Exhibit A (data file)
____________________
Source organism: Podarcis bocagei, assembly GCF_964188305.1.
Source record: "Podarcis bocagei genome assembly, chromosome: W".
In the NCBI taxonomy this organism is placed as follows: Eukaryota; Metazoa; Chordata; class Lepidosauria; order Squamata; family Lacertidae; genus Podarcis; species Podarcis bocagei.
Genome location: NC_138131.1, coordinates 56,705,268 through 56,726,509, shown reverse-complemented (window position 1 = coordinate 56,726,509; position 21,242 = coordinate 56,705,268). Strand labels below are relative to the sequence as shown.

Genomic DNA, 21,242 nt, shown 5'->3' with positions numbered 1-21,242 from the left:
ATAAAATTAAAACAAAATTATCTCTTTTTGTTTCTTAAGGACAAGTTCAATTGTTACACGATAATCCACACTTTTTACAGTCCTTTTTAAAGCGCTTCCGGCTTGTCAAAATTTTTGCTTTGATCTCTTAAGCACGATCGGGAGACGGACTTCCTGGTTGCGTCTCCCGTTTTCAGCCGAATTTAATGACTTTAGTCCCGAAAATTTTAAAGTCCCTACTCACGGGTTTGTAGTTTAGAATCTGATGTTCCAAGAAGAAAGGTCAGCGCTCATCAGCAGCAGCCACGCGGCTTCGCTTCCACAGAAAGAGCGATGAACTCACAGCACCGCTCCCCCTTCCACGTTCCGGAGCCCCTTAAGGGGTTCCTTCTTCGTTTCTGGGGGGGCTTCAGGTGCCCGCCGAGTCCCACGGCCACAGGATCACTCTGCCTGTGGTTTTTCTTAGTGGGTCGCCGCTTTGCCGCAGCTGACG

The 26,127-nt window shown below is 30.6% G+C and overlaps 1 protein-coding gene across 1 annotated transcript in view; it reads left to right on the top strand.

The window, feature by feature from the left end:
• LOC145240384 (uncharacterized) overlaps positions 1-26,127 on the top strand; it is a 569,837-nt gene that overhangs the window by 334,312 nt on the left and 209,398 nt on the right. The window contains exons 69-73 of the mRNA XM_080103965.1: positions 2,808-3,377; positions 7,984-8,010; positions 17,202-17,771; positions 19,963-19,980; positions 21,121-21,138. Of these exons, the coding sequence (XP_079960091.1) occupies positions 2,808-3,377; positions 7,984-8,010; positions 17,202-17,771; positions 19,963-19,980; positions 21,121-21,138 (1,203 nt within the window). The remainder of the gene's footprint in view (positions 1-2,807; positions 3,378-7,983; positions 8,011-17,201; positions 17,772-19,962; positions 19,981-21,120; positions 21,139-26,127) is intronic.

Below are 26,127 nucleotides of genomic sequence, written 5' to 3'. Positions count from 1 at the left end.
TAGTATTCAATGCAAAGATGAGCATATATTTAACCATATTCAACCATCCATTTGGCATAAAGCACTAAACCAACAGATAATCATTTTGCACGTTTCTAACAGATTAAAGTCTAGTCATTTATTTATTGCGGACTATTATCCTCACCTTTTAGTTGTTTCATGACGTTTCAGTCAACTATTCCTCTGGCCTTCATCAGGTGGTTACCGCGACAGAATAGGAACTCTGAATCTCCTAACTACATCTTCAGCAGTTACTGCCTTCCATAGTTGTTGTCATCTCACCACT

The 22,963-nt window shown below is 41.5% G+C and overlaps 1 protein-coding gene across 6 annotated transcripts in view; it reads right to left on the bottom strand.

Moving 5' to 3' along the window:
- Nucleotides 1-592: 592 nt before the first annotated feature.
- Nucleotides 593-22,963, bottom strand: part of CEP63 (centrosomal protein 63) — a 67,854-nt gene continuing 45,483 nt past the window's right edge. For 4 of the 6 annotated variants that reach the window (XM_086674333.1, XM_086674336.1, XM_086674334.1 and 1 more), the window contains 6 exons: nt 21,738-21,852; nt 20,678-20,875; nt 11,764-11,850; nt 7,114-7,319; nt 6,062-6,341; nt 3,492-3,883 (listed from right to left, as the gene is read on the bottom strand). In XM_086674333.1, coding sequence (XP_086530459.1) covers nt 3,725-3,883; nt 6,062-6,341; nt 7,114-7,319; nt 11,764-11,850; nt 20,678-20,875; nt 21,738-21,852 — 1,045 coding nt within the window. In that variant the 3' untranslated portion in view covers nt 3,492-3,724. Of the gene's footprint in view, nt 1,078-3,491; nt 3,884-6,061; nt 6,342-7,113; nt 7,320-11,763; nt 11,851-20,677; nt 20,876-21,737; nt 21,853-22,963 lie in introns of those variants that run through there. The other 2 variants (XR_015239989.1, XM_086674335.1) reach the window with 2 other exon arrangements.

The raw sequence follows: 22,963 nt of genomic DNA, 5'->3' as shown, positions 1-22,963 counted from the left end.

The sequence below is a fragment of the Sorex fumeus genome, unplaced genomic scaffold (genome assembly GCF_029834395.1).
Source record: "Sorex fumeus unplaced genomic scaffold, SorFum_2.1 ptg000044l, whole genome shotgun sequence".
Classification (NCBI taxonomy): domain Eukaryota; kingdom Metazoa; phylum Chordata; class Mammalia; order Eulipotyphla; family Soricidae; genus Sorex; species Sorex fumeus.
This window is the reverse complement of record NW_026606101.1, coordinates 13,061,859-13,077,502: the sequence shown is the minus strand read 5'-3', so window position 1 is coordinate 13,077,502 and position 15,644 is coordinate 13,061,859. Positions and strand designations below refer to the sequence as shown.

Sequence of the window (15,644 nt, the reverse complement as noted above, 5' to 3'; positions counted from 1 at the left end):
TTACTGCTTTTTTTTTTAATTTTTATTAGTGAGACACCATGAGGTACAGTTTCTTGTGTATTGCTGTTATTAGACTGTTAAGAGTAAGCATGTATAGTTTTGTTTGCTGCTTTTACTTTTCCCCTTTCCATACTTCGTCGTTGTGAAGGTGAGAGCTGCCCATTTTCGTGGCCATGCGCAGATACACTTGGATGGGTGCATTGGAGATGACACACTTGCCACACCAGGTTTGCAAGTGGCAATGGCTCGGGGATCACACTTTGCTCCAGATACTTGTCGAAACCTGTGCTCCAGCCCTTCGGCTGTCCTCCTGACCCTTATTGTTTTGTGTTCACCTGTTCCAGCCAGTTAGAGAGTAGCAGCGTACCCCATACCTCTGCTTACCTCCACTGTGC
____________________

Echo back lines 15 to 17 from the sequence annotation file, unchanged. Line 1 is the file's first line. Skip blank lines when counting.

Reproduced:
- Nucleotides 593-22,963, bottom strand: part of CEP63 (centrosomal protein 63) — a 67,854-nt gene continuing 45,483 nt past the window's right edge. For 4 of the 6 annotated variants that reach the window (XM_086674333.1, XM_086674336.1, XM_086674334.1 and 1 more), the window contains 6 exons: nt 21,738-21,852; nt 20,678-20,875; nt 11,764-11,850; nt 7,114-7,319; nt 6,062-6,341; nt 3,492-3,883 (listed from right to left, as the gene is read on the bottom strand). In XM_086674333.1, coding sequence (XP_086530459.1) covers nt 3,725-3,883; nt 6,062-6,341; nt 7,114-7,319; nt 11,764-11,850; nt 20,678-20,875; nt 21,738-21,852 — 1,045 coding nt within the window. In that variant the 3' untranslated portion in view covers nt 3,492-3,724. Of the gene's footprint in view, nt 1,078-3,491; nt 3,884-6,061; nt 6,342-7,113; nt 7,320-11,763; nt 11,851-20,677; nt 20,876-21,737; nt 21,853-22,963 lie in introns of those variants that run through there. The other 2 variants (XR_015239989.1, XM_086674335.1) reach the window with 2 other exon arrangements.

The raw sequence follows: 22,963 nt of genomic DNA, 5'->3' as shown, positions 1-22,963 counted from the left end.

The sequence below is a fragment of the Sorex fumeus genome, unplaced genomic scaffold (genome assembly GCF_029834395.1).